University of Cambridge

Undergraduate

Study

Architecture

The only Cambridge degree that combines the intellectual challenges of both arts and sciences with the opportunity for creative design.


UCAS code K100 BA/Arch

Duration Three years

Colleges Available at all Colleges except Corpus Christi, Homerton, Hughes Hall and St Catharine's

2013 entry Applications per place: 10
Number accepted: 41

Open days and events 2014 College open days (arts)
Cambridge Open Days - 3 July, 4 July 2014

Related courses
Contact details 01223 332950
arct-info@lists.cam.ac.uk
www.arct.cam.ac.uk

Overview

Exceptional learning environment

With examples of outstanding buildings dating from the Middle Ages to the present day, Cambridge provides the perfect setting to study architecture. Both teaching and research are ranked amongst the best in the country. At Cambridge, you’re taught by practising architects and academics who are leading experts in their fields.

Our course is unashamedly academic in approach, emphasising architecture as a cultural as well as technological subject. The core of the teaching programme is in practical design carried out in studios (from the large scale of a city to the smallest detail), and supported by lectures on both the humanities (history and theory) and sciences (construction, environmental design and structures).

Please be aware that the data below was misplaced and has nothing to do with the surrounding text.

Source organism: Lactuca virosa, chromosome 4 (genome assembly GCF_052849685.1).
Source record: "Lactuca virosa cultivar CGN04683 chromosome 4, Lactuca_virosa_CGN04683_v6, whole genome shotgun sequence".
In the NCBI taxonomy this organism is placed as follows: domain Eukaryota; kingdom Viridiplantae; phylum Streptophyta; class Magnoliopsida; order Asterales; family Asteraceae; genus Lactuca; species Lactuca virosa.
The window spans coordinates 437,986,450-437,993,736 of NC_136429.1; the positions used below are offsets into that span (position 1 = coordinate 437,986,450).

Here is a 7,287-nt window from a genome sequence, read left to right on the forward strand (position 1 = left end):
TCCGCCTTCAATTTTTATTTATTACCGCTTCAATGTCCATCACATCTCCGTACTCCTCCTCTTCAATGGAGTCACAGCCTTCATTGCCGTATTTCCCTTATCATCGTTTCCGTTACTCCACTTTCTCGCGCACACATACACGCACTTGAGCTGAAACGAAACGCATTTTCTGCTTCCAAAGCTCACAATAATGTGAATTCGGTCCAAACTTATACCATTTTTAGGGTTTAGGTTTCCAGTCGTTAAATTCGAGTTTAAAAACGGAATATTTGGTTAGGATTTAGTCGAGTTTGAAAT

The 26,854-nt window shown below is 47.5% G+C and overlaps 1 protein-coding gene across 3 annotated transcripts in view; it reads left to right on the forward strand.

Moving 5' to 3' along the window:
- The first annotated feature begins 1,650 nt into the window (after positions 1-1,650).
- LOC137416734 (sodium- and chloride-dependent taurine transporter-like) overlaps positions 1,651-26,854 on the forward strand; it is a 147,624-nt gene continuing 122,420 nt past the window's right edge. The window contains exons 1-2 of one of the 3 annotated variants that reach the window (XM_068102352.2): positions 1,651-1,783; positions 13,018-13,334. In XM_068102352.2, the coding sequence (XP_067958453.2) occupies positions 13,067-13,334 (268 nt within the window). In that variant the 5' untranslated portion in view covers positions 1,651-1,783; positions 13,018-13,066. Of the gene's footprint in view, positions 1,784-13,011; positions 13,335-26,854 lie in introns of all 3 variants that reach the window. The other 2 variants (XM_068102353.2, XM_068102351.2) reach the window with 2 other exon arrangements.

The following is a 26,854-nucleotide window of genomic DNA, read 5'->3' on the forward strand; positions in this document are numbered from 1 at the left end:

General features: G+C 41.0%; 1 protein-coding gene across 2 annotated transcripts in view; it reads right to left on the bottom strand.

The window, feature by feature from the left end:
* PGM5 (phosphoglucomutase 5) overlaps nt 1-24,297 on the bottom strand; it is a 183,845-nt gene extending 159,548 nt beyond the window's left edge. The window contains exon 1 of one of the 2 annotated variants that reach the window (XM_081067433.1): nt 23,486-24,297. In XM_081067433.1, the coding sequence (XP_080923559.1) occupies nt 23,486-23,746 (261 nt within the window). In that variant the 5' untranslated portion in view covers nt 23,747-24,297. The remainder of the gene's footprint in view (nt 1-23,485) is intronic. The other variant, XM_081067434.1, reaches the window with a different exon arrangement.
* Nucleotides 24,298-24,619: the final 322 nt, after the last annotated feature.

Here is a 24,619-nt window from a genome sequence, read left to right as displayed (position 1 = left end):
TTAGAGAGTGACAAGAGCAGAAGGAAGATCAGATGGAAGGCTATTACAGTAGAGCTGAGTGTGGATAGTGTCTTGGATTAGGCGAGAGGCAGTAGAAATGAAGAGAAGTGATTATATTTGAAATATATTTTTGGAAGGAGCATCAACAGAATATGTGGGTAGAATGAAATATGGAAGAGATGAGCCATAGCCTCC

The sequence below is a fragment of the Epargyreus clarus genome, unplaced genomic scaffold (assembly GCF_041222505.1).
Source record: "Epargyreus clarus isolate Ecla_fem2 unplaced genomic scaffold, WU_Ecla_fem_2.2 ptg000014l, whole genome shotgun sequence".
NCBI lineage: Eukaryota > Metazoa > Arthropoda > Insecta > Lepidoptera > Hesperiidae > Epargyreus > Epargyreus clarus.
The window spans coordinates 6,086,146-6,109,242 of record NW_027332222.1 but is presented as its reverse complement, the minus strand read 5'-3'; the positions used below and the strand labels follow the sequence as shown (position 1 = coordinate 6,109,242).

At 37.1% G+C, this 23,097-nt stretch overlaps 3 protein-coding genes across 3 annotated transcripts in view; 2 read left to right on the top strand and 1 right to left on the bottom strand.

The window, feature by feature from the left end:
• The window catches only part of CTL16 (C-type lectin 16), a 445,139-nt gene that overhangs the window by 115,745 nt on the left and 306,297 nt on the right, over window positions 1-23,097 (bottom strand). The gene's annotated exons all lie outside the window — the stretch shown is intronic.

Our small, friendly Department has a very good staff:student ratio. Facilities include a superb library, studios, reprographics areas and workshops, as well as spaces for making models and larger installations.

Professional qualification

Successful completion of our full three-year undergraduate course carries exemption from the Royal Institute of British Architects' (RIBA) Part 1 – the first stage in qualifying as an architect.

The Department also offers a Masters in Architecture and Urban Design, which carries exemption from RIBA Part 2, and a RIBA Part 3 course (the final qualifying stage).

What we're looking for

You must have an enthusiasm for both the arts and the sciences. The ability to draw and an interest in the history of art and architecture are essential, as is a knowledge of mathematics to at least a good GCSE standard.